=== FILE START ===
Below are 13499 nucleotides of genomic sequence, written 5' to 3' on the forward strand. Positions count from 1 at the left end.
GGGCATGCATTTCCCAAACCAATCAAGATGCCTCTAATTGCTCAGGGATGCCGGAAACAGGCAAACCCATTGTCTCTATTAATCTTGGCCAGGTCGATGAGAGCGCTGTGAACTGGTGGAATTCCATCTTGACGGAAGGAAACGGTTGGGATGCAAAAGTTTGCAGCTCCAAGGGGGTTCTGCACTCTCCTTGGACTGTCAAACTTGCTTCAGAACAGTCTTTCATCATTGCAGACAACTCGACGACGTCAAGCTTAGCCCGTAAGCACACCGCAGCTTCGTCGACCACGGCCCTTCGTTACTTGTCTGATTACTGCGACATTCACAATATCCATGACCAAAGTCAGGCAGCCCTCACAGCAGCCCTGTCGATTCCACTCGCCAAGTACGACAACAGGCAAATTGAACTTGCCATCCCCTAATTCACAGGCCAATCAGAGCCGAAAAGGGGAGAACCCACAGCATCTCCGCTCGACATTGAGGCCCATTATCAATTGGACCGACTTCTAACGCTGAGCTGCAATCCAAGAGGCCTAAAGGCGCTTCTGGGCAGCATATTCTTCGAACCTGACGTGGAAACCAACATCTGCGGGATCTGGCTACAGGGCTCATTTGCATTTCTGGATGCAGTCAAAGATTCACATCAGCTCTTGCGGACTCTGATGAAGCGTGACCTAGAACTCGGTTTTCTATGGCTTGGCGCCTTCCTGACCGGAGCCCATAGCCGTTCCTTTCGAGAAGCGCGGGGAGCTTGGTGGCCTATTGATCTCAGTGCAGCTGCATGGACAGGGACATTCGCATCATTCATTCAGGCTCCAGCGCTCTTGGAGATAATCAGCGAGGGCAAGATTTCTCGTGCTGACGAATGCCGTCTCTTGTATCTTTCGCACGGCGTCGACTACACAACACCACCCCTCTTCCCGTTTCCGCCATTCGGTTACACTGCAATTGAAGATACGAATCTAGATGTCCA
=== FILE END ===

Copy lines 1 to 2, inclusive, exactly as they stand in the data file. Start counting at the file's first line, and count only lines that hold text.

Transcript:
Below are 13499 nucleotides of genomic sequence, written 5' to 3' on the forward strand. Positions count from 1 at the left end.
GGGCATGCATTTCCCAAACCAATCAAGATGCCTCTAATTGCTCAGGGATGCCGGAAACAGGCAAACCCATTGTCTCTATTAATCTTGGCCAGGTCGATGAGAGCGCTGTGAACTGGTGGAATTCCATCTTGACGGAAGGAAACGGTTGGGATGCAAAAGTTTGCAGCTCCAAGGGGGTTCTGCACTCTCCTTGGACTGTCAAACTTGCTTCAGAACAGTCTTTCATCATTGCAGACAACTCGACGACGTCAAGCTTAGCCCGTAAGCACACCGCAGCTTCGTCGACCACGGCCCTTCGTTACTTGTCTGATTACTGCGACATTCACAATATCCATGACCAAAGTCAGGCAGCCCTCACAGCAGCCCTGTCGATTCCACTCGCCAAGTACGACAACAGGCAAATTGAACTTGCCATCCCCTAATTCACAGGCCAATCAGAGCCGAAAAGGGGAGAACCCACAGCATCTCCGCTCGACATTGAGGCCCATTATCAATTGGACCGACTTCTAACGCTGAGCTGCAATCCAAGAGGCCTAAAGGCGCTTCTGGGCAGCATATTCTTCGAACCTGACGTGGAAACCAACATCTGCGGGATCTGGCTACAGGGCTCATTTGCATTTCTGGATGCAGTCAAAGATTCACATCAGCTCTTGCGGACTCTGATGAAGCGTGACCTAGAACTCGGTTTTCTATGGCTTGGCGCCTTCCTGACCGGAGCCCATAGCCGTTCCTTTCGAGAAGCGCGGGGAGCTTGGTGGCCTATTGATCTCAGTGCAGCTGCATGGACAGGGACATTCGCATCATTCATTCAGGCTCCAGCGCTCTTGGAGATAATCAGCGAGGGCAAGATTTCTCGTGCTGACGAATGCCGTCTCTTGTATCTTTCGCACGGCGTCGACTACACAACACCACCCCTCTTCCCGTTTCCGCCATTCGGTTACACTGCAATTGAAGATACGAATCTAGATGTCCA